For teams or workgroups to be effective and competitive they must, 1) understand their customers’ requirements and the frequent changes to those requirements, 2) take action
and be fully cognizant of the consequences of those actions, both intended and unintended, 3) detect changes both in the internal and external environment, and 4) develop their collective understanding of the complexities these many factors create.
(In the rest of this paper I will use the term “team”, to refer to both workgroups and teams.)
To accomplish those tasks team members need to engage in a number of learning behaviors, for example, seeking feedback from each other, customers, and other parts of the
organization; sharing information with each other; asking each other for help; talking about errors or problems; challenging the interpretation of others, experimenting to gain insight; and reflecting together.
However, many of those learning behaviors are perceived by team members as risky. For example, members may fear that admitting an error will make them appear incompetent to others, likewise, asking for help. They may be concerned that if people in positions of power notice such actions it could reduce their chances for promotion or job assignments. Individuals who offer opinions that differ from the rest of the team risk being seen as “not a team player” or worse, as being obstructive. At a minimum the individual risks damaging his or her own self-image. Teams may choose not to risk conducting experiments that would gain them insight or trying out new processes that could potentially improve their performance, fearing that they would be blamed for failures. Argyris (1982) has shown that when team members perceive the possibility of embarrassment or threat, they act in ways that inhibit the team from learning; in short they remain silent or resort to meaningless generalities rather than risk negative consequences.
To overcome the reluctance to speak up, team members need to feel “psychologically safe,” a term Amy Edmondson (1999) applies when team members have a sense of confidence that the team will not embarrass, reject, or punish members for speaking up. Psychological safety is a shared belief, held at the team level, that the team is safe for interpersonal risk-taking. For the most part, this belief is tacit, that is, “taken for granted and not given direct attention by either individuals or by the team as a whole.”
Psychological safety is, however, not the same as group cohesiveness, which, as Janis’ (1982) research has shown, can reduce the willingness to disagree with others’ views – the phenomenon labeled “groupthink.” Nor is psychological safety a matter of team members getting along well together or having no conflict. In fact, psychological safety makes it possible for conflicts to be openly raised and discussed. Edmondson notes that psychological safety is the “presence of a blend of trust, respect for each other's competence, and caring about each other as people.”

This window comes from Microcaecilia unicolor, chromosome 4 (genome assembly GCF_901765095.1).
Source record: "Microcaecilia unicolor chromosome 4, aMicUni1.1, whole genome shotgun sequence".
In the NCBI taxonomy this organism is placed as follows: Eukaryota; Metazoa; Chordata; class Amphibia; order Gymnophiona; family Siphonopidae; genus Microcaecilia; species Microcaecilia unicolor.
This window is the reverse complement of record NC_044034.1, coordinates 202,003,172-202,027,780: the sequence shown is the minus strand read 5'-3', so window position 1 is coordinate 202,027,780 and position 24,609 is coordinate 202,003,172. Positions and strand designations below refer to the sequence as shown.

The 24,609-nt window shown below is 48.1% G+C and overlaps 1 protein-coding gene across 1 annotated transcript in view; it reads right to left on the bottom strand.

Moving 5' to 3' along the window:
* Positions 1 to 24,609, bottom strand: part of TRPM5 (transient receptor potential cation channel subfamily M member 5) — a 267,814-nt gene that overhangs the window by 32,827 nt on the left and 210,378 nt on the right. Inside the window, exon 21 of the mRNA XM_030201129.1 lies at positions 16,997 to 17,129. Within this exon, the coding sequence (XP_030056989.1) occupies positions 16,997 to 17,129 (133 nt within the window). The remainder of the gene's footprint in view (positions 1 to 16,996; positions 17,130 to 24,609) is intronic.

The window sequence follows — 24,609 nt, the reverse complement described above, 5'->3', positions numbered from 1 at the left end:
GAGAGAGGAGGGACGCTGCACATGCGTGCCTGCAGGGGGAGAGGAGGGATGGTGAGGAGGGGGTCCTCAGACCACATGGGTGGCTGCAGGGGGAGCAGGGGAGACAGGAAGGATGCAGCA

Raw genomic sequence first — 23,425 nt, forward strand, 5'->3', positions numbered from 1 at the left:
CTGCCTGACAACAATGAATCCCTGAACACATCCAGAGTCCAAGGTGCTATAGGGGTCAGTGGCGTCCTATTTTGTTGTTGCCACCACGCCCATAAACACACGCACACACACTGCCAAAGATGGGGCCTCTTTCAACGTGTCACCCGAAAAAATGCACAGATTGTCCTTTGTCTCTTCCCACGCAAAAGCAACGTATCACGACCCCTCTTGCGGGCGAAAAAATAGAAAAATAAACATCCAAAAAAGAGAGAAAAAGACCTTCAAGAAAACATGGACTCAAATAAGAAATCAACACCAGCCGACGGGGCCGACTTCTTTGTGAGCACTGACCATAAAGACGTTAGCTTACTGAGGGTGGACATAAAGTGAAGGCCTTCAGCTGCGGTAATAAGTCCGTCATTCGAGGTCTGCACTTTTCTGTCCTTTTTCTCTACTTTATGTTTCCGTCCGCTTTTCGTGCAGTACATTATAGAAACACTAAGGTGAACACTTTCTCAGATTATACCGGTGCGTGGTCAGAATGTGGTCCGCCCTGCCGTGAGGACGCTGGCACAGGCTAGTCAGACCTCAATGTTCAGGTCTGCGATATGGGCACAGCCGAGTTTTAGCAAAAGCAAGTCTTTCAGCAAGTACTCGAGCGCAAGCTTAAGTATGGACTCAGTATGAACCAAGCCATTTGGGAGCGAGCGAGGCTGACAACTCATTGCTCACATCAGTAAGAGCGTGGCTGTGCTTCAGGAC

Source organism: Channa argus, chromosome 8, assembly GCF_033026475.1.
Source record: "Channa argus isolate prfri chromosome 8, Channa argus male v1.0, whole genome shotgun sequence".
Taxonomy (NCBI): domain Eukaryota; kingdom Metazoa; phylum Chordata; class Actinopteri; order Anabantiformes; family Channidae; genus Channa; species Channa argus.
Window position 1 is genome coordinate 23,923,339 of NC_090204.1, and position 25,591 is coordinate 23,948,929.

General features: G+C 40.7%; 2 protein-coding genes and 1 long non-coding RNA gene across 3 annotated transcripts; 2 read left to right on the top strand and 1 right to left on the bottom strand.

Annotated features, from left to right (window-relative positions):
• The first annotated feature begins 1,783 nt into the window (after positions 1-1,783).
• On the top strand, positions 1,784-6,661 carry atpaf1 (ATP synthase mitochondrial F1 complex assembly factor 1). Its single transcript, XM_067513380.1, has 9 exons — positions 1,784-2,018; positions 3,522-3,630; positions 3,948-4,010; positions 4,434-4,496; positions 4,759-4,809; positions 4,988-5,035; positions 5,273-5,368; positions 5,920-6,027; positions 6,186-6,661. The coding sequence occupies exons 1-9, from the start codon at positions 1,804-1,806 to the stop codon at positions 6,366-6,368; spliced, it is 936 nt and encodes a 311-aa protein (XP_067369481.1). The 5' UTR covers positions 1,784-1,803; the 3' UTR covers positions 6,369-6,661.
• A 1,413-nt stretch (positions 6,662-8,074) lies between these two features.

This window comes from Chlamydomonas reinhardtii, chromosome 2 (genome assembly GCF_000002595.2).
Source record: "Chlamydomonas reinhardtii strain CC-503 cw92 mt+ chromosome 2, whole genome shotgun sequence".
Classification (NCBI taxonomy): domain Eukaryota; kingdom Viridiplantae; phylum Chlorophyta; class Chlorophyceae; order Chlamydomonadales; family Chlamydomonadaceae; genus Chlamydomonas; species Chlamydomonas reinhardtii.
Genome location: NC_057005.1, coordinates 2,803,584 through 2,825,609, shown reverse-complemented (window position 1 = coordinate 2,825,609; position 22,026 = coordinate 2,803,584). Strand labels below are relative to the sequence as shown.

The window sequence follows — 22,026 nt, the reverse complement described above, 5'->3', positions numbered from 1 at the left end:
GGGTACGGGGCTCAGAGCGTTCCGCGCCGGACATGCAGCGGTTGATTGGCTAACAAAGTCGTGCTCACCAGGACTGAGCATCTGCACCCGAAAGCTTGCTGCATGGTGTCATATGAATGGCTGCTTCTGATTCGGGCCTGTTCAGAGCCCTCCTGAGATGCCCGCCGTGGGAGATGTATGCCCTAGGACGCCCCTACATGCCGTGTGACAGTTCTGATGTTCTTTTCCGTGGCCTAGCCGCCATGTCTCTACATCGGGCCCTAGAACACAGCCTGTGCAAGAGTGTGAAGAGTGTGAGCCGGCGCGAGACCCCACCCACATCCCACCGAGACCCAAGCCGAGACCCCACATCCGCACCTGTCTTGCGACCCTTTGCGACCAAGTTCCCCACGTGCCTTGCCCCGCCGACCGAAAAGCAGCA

If as Edmondson, Argyris, Janis, and others point out, talking about the need for members to trust each other or the leader will not engender psychological safety, how then can psychological safety be achieved in a team?
Edmondson conducted a study in 2002 that provides hope that psychological safety can be achieved without lengthy training, special facilitation, or a large-scale change effort. The study was conducted within a large organization where Edmondson held extensive interviews and observations with twelve teams, who were spread across a variety of team types and varying levels. Remarkably, Edmondson found that within the same organization some teams were able to engage in learning behaviors while other teams were not. The findings from this in-depth study indicate that:
• The learning process itself occurs at the team level and is focused on a bounded task(s) or opportunity (e.g. development of a product, strategic planning, delivery of service) and occurs through reflective conversations within the group.
• Culture is localized. It is not the culture of the organization that encourages or discourages the learning behaviors needed for effective reflection on complex issues, it is the culture developed within each specific team.
• “When the group’s belief is that the team is not psychologically safe, individual team members are unwilling to actively and honestly contribute their ideas, evaluations, or suggestions. As a result groups are less able to make sound decisions and implement timely decisions in response to changes in the environment.” (Edmondson 2002)
• Team leadership impacts whether a team is able to develop a sense of psychological safety. In the study, teams that reflected effectively and implemented resulting changes had minimal power differences. The leaders of those teams encouraged input and debate. Where power differences between leader and members were high, little learning occurred.